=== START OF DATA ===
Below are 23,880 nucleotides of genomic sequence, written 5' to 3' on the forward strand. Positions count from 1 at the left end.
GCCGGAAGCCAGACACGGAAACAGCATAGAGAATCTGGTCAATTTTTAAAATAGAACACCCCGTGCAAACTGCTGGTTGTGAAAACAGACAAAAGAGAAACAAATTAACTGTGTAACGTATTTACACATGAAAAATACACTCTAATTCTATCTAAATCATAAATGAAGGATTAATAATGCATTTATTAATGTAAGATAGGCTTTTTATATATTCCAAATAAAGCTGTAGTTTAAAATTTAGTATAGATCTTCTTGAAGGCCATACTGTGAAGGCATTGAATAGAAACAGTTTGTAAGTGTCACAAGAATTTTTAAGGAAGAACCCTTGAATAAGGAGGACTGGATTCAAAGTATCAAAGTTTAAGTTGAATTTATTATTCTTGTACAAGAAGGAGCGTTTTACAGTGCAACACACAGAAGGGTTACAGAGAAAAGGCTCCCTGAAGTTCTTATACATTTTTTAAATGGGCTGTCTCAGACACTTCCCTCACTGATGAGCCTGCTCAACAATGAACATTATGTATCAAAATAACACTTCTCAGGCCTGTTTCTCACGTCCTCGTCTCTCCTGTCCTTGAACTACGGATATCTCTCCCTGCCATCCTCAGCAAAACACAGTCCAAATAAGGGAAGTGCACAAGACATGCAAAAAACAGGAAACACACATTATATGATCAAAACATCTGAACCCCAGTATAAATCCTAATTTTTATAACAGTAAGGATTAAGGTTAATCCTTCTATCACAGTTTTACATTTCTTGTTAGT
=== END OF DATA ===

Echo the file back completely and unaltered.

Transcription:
Below are 23,880 nucleotides of genomic sequence, written 5' to 3' on the forward strand. Positions count from 1 at the left end.
GCCGGAAGCCAGACACGGAAACAGCATAGAGAATCTGGTCAATTTTTAAAATAGAACACCCCGTGCAAACTGCTGGTTGTGAAAACAGACAAAAGAGAAACAAATTAACTGTGTAACGTATTTACACATGAAAAATACACTCTAATTCTATCTAAATCATAAATGAAGGATTAATAATGCATTTATTAATGTAAGATAGGCTTTTTATATATTCCAAATAAAGCTGTAGTTTAAAATTTAGTATAGATCTTCTTGAAGGCCATACTGTGAAGGCATTGAATAGAAACAGTTTGTAAGTGTCACAAGAATTTTTAAGGAAGAACCCTTGAATAAGGAGGACTGGATTCAAAGTATCAAAGTTTAAGTTGAATTTATTATTCTTGTACAAGAAGGAGCGTTTTACAGTGCAACACACAGAAGGGTTACAGAGAAAAGGCTCCCTGAAGTTCTTATACATTTTTTAAATGGGCTGTCTCAGACACTTCCCTCACTGATGAGCCTGCTCAACAATGAACATTATGTATCAAAATAACACTTCTCAGGCCTGTTTCTCACGTCCTCGTCTCTCCTGTCCTTGAACTACGGATATCTCTCCCTGCCATCCTCAGCAAAACACAGTCCAAATAAGGGAAGTGCACAAGACATGCAAAAAACAGGAAACACACATTATATGATCAAAACATCTGAACCCCAGTATAAATCCTAATTTTTATAACAGTAAGGATTAAGGTTAATCCTTCTATCACAGTTTTACATTTCTTGTTAGT